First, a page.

Why Are Atoms With 8 Valence Electrons So Stable?

Table of Contents (click to expand)

Atoms with 8 electrons in their valence shell have completely filled last orbitals and are therefore the most stable, as their electronic configuration is similar to that of the closest noble gas.

The number 8 is a lucky number, according to many Asian cultures. The Chinese consider the number lucky because its pronunciation is similar to fā, meaning wealth. Interestingly, the Beijing Summer Olympics took place on August 8th, 2008 at 8 seconds and 8 minutes past 8 pm.

The Japanese consider it a lucky number regarding the idea of prosperity, as the script for 8 in Japanese is 八, which broadens gradually, implying growing wealth.

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The Significance Of “8” In Chemistry

In chemistry, 8 isn’t a lucky number, per se, but, a number that indicates stability. The rule of 8 or the Octet rule is the tendency of atoms to have eight electrons in their valence shell.

Eight electrons in this final shell allow atoms to be stable and non-reactive.

Noble gases, for example, are some of the most non-reactive chemical elements one can find in nature. They compose the far-right section of the periodic table and are known as noble gases because they are so self-sufficient! They have 2, 8, 18, or 36 electrons in their last shell.

Periodic table of the elements illustration vector multicolor(julie deshaies)s
Noble gases compose the far-right section of the periodic table (Photo Credit : julie deshaies/Shutterstock)

Atoms tend to be reactive when their valence shell (or outermost shell) is incomplete. To achieve a complete state or a closed shell, an atom does one of the 3 things: lose, gain, or share its electrons with other atoms.

An atom isn’t as simple as we think it is—a nucleus with a few protons and electrons—but it is rather a combination of several shells arranged in concentric circles, called the electronic configuration of the atom. The valence shell can be a tricky concept to jump into directly, so let’s begin with the basics.

Also Read: What Is The Octet Rule?

What Is The Electronic Configuration Of An Atom?

The electronic configuration of an atom is the distribution of electrons in an atom. Imagine our solar system, with the planets revolving around the sun; similarly, the atom has electrons revolving around its central nucleus in distinct electron shells.

The Bohr model, discovered by the Danish physicist Niels Bohr in 1913, was the first model to suggest that electrons in an atom are contained in electron shells. This shell only allows a certain number of electrons to be a part of it. Another scientist took this theory forward and came across a unique finding during one of his lectures.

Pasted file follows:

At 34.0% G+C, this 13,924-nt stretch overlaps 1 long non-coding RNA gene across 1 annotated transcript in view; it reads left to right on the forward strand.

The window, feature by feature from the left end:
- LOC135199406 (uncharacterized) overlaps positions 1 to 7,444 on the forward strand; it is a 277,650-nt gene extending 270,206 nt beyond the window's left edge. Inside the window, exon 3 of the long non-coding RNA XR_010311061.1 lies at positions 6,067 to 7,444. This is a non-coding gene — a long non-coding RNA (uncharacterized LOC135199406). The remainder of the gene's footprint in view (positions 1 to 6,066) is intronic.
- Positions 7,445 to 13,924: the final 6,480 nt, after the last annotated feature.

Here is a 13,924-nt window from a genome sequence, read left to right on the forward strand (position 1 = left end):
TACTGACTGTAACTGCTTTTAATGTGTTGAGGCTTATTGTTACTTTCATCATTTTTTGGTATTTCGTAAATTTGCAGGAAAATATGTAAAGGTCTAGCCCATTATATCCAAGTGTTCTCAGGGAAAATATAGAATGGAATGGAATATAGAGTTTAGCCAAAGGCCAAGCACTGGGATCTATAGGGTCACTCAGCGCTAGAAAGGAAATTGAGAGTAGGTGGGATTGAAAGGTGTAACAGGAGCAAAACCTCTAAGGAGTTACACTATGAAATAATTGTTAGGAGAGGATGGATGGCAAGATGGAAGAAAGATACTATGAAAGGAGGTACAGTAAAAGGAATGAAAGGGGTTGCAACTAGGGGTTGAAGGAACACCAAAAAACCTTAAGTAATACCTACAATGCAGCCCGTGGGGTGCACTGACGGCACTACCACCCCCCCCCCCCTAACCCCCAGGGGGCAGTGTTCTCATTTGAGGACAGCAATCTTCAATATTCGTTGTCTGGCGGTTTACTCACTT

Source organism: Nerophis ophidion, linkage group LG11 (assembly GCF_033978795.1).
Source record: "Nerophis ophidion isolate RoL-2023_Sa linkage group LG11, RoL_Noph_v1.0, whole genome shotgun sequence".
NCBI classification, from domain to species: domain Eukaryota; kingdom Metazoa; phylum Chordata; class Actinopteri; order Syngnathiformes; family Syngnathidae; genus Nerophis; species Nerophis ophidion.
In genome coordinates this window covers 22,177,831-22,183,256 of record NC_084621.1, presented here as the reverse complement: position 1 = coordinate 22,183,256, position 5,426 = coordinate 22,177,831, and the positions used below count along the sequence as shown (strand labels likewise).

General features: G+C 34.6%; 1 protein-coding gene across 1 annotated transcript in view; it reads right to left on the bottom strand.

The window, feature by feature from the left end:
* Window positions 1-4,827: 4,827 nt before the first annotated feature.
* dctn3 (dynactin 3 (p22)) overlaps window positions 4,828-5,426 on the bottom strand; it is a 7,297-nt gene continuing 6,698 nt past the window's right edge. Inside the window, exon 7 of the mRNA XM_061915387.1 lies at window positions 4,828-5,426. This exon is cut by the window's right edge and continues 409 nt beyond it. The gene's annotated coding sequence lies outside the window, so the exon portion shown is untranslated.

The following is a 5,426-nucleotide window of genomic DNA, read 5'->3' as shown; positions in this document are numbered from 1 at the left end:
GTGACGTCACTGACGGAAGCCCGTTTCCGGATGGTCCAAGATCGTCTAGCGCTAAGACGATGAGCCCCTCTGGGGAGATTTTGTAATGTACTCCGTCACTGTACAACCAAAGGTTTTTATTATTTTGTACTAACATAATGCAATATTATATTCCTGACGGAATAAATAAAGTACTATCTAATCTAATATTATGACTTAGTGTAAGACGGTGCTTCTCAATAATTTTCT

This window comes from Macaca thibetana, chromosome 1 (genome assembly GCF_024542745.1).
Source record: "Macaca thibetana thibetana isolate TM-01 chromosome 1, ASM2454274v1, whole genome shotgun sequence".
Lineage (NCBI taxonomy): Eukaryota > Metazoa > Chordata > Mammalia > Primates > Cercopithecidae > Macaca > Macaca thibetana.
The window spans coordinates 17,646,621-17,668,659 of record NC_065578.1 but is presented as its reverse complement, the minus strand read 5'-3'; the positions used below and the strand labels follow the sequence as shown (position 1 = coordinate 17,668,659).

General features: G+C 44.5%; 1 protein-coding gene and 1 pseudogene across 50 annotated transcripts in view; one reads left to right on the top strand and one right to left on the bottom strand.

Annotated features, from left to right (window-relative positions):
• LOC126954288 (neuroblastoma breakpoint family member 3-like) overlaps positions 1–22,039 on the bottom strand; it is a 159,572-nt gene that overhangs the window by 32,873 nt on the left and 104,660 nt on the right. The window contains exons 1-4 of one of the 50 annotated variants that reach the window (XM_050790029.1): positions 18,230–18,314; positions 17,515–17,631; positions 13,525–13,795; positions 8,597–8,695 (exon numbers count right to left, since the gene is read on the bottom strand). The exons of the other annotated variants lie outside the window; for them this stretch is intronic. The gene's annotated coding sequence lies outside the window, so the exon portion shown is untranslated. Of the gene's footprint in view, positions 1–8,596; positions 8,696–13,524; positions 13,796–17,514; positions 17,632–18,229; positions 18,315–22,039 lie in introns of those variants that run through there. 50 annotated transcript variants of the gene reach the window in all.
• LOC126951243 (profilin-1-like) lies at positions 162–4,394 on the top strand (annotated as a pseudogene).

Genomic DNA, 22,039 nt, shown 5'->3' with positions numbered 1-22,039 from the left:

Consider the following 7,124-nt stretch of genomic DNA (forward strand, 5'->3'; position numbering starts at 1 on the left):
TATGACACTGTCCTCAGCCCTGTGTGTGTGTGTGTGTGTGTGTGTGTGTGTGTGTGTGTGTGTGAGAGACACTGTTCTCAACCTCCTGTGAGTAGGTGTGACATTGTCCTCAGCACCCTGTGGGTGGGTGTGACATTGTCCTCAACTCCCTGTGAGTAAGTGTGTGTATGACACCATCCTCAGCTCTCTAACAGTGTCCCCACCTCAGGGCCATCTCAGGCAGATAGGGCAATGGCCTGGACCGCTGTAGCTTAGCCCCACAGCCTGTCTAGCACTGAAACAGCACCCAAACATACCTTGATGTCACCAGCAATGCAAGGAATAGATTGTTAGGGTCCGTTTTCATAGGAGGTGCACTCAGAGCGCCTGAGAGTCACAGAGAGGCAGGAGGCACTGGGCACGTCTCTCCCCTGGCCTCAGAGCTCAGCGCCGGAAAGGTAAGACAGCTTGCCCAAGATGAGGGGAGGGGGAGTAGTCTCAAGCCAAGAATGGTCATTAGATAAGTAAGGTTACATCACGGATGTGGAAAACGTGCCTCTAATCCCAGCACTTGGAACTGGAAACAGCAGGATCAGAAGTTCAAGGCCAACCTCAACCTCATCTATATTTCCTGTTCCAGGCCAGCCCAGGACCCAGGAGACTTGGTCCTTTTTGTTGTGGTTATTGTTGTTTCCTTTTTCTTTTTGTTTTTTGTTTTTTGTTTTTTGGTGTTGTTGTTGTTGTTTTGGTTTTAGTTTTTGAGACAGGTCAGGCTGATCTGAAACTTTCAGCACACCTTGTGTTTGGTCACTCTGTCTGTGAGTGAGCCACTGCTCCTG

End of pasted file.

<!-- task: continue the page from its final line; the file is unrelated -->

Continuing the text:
The American physical chemist and professor Gilbert Newton Lewis stated that, like the Helium atom, with 2 electrons in its valence shell, 8 electrons might be arranged in successive shells, mimicking the corners of a cube. This arrangement led to a very stable state of atoms, due to their resemblance to noble gases.

The nth shell of an electron will accommodate 2n2 number of electrons, where n is the principal quantum number or the energy level. In quantum mechanics, there are 4 quantum numbers assigned to every electron in an atom to designate a unique state of the electron. These quantum states of an electron make up for the wave-like nature or orbital of an electron. This forms a part of advanced chemistry, which is beyond the scope of this article; further reading is recommended, if required/desired.

So, if n=1, i.e. the first shell, the number of electrons will be 2 for that shell. For n=2, the number will be 8, and so on (2, 8, 18, 32…). The shells are also known as K, L, M, N and so on. The energy associated with energy levels increases as we move away from the nucleus. The opposite charges of the electrons and the nucleus in the lower energy levels cause the electrons to be tightly bound to the nucleus. The further the electrons are from the nucleus, the more reactive they become.

Electron shell diagram(Nasky)s
Energy levels of atomic orbitals (Photo Credit : Nasky/ Shutterstock)

Now, one might think: why not adjust all these electrons into one shell and make chemistry a bit easier?! Well, another scientist, Wolfgang Pauli, probably had the same doubts, which led to his discovery of an interesting fact about electron behavior.

Pauli came forward with the Pauli Exclusion Principle in 1925, affirming that two electrons cannot occupy the same orbital, and that the same orbital must have opposite spins. In short, a shell has sub-shells, and each sub-shell consists of one or more atomic orbitals; each orbital can only hold 2 electrons, each with an opposite spin.

Also Read: What Are Quantum Numbers? What Are The Rules For Electron Configuration?

What Are Sub-shells And Orbitals?

Shells are a collection of sub-shells that have the same principal quantum number (n). Sub-shells are a group of orbitals that share the same principal quantum number (n) and azimuthal quantum number (), the second of the four quantum numbers. The values of (0,1,2,3) correspond to the s, p, d, and f labels in an electron shell, respectively. can take a value from 0 to n-1, and every orbital in a particular sub-shell has 2+ 1 substates.